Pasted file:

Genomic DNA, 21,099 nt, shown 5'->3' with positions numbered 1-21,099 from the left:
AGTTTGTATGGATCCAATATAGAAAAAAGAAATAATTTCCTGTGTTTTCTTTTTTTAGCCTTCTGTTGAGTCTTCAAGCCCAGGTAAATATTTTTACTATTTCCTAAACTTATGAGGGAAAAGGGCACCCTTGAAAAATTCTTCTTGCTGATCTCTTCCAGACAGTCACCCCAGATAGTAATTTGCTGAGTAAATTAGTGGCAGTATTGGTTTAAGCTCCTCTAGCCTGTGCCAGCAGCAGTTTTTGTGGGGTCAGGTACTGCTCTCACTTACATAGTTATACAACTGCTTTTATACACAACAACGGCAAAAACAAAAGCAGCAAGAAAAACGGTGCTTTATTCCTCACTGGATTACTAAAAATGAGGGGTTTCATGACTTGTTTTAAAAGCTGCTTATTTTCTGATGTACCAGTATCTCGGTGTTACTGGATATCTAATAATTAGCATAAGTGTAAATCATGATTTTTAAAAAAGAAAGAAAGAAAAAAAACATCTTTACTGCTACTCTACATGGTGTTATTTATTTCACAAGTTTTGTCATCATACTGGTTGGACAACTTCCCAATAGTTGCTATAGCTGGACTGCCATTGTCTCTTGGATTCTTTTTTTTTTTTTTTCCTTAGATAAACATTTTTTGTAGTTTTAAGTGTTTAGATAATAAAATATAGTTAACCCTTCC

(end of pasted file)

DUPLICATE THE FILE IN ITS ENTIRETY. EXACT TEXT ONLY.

Genomic DNA, 21,099 nt, shown 5'->3' with positions numbered 1-21,099 from the left:
AGTTTGTATGGATCCAATATAGAAAAAAGAAATAATTTCCTGTGTTTTCTTTTTTTAGCCTTCTGTTGAGTCTTCAAGCCCAGGTAAATATTTTTACTATTTCCTAAACTTATGAGGGAAAAGGGCACCCTTGAAAAATTCTTCTTGCTGATCTCTTCCAGACAGTCACCCCAGATAGTAATTTGCTGAGTAAATTAGTGGCAGTATTGGTTTAAGCTCCTCTAGCCTGTGCCAGCAGCAGTTTTTGTGGGGTCAGGTACTGCTCTCACTTACATAGTTATACAACTGCTTTTATACACAACAACGGCAAAAACAAAAGCAGCAAGAAAAACGGTGCTTTATTCCTCACTGGATTACTAAAAATGAGGGGTTTCATGACTTGTTTTAAAAGCTGCTTATTTTCTGATGTACCAGTATCTCGGTGTTACTGGATATCTAATAATTAGCATAAGTGTAAATCATGATTTTTAAAAAAGAAAGAAAGAAAAAAAACATCTTTACTGCTACTCTACATGGTGTTATTTATTTCACAAGTTTTGTCATCATACTGGTTGGACAACTTCCCAATAGTTGCTATAGCTGGACTGCCATTGTCTCTTGGATTCTTTTTTTTTTTTTTTCCTTAGATAAACATTTTTTGTAGTTTTAAGTGTTTAGATAATAAAATATAGTTAACCCTTCC